As you climb higher and accumulate more, you’ll discover that it’s harder to let go of what you’ve worked for. That’s why so many of us climb part-way up the mountain of our potential, and stop.
We’re unwilling to give up what we have, in order to obtain the next thing. And as a result we stall—sometimes permanently!
You must be willing to make concessions, like trading:
1) What’s acceptable for what’s excellent. People don’t pay for average. They’re not impressed by anything that’s merely acceptable. If it’s worth doing, give it your best or don’t do it at all. Solomon writes, ‘Hard work brings a profit, but mere talk leads only to poverty.’ If you want to shine, you’ve got to ‘burn the midnight oil’.
2) The first half for the second half. In his book Halftime, Bob Buford says most people who are successful in the first half of their life often try to live the second half in the same way. And that’s a mistake. If you’re in the second half, you’ve probably spent much of your time paying the price for success. Don’t waste it. Move from success to significance. Do things that will live on after you are gone. Don’t just leave a will, leave a legacy.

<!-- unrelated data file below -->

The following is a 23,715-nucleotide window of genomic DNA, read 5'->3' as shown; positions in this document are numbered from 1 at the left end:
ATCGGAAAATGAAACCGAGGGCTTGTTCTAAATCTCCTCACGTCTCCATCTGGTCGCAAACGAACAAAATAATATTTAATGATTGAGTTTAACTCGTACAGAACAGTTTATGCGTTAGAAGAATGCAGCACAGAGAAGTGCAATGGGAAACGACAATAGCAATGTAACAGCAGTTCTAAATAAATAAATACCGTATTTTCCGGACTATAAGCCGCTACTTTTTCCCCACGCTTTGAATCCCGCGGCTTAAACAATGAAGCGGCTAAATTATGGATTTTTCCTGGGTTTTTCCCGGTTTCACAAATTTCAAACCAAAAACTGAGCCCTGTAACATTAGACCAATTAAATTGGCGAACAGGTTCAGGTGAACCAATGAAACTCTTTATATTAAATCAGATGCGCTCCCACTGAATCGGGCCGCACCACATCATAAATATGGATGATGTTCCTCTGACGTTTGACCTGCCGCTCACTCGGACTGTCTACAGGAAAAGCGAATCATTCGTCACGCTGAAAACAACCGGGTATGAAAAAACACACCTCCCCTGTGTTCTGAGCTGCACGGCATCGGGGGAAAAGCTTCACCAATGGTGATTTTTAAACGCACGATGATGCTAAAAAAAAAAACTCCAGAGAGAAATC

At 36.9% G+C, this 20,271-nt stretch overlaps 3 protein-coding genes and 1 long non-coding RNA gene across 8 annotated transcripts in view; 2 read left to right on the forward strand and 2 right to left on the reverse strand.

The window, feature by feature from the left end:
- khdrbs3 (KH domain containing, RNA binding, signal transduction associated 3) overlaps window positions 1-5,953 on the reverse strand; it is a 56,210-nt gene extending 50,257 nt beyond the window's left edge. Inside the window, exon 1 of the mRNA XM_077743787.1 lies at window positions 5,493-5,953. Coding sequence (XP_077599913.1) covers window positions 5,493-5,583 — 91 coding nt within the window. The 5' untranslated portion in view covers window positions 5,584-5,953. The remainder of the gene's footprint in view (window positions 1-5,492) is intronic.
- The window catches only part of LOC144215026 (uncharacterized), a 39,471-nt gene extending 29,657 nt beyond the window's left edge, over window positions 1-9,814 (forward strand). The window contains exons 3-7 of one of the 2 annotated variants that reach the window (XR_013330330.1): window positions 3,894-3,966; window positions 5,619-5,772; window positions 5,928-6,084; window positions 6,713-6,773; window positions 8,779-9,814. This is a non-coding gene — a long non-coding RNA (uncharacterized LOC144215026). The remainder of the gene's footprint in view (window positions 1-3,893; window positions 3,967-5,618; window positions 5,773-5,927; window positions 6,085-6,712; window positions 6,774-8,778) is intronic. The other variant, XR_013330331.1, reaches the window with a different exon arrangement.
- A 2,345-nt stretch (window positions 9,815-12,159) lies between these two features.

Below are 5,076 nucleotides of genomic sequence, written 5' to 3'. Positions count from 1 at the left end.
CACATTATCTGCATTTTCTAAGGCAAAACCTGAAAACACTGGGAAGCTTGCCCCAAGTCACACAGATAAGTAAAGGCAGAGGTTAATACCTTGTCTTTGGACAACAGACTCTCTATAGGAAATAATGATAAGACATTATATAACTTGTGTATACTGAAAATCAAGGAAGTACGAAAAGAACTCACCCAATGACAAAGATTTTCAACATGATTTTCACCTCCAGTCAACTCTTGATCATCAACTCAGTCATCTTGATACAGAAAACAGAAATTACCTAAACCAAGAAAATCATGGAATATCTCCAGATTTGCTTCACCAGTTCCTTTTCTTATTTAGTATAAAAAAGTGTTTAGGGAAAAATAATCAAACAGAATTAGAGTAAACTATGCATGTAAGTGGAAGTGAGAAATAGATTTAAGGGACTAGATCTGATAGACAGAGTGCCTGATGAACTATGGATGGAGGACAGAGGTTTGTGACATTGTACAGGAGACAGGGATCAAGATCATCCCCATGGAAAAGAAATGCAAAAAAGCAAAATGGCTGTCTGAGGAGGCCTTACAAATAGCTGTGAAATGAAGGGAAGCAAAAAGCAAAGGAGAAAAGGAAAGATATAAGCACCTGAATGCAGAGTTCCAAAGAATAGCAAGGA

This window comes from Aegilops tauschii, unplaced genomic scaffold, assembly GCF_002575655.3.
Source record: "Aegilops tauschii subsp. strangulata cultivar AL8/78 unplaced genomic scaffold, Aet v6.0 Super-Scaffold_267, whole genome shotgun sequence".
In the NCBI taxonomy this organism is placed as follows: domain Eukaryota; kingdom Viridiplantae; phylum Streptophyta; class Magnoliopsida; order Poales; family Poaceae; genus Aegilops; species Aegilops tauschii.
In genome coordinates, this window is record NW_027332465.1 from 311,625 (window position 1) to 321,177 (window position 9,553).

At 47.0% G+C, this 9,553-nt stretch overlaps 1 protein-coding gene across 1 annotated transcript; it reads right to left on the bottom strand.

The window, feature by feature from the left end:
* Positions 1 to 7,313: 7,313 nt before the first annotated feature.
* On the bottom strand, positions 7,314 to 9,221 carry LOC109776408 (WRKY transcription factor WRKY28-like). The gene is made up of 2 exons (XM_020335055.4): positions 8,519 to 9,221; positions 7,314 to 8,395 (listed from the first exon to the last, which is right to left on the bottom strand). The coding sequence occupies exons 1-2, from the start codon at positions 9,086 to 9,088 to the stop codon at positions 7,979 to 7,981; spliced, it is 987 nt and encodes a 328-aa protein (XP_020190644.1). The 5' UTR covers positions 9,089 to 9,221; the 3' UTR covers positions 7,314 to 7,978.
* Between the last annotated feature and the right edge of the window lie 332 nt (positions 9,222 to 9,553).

3) Your work for God for your walk with God. No matter how much value your work has, it can’t compare to having a relationship with God. One of the great traps of ministry is working for God, but not spending enough time with Him. Make sure that doesn’t happen to you.
‘Hard work brings a profit.’ Proverbs 14:23 NIV